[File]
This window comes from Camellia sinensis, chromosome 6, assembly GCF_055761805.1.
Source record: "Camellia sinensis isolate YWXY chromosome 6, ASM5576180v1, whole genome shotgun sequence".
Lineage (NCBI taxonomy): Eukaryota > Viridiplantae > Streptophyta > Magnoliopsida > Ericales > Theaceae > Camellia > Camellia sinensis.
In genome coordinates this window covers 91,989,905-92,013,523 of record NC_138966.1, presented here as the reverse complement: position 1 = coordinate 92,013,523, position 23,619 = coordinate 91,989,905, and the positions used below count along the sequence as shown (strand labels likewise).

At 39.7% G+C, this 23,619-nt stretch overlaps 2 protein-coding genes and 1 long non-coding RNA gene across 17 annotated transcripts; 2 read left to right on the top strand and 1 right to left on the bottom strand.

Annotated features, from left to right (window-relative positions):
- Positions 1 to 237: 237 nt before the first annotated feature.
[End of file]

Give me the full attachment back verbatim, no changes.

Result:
This window comes from Camellia sinensis, chromosome 6, assembly GCF_055761805.1.
Source record: "Camellia sinensis isolate YWXY chromosome 6, ASM5576180v1, whole genome shotgun sequence".
Lineage (NCBI taxonomy): Eukaryota > Viridiplantae > Streptophyta > Magnoliopsida > Ericales > Theaceae > Camellia > Camellia sinensis.
In genome coordinates this window covers 91,989,905-92,013,523 of record NC_138966.1, presented here as the reverse complement: position 1 = coordinate 92,013,523, position 23,619 = coordinate 91,989,905, and the positions used below count along the sequence as shown (strand labels likewise).

At 39.7% G+C, this 23,619-nt stretch overlaps 2 protein-coding genes and 1 long non-coding RNA gene across 17 annotated transcripts; 2 read left to right on the top strand and 1 right to left on the bottom strand.

Annotated features, from left to right (window-relative positions):
- Positions 1 to 237: 237 nt before the first annotated feature.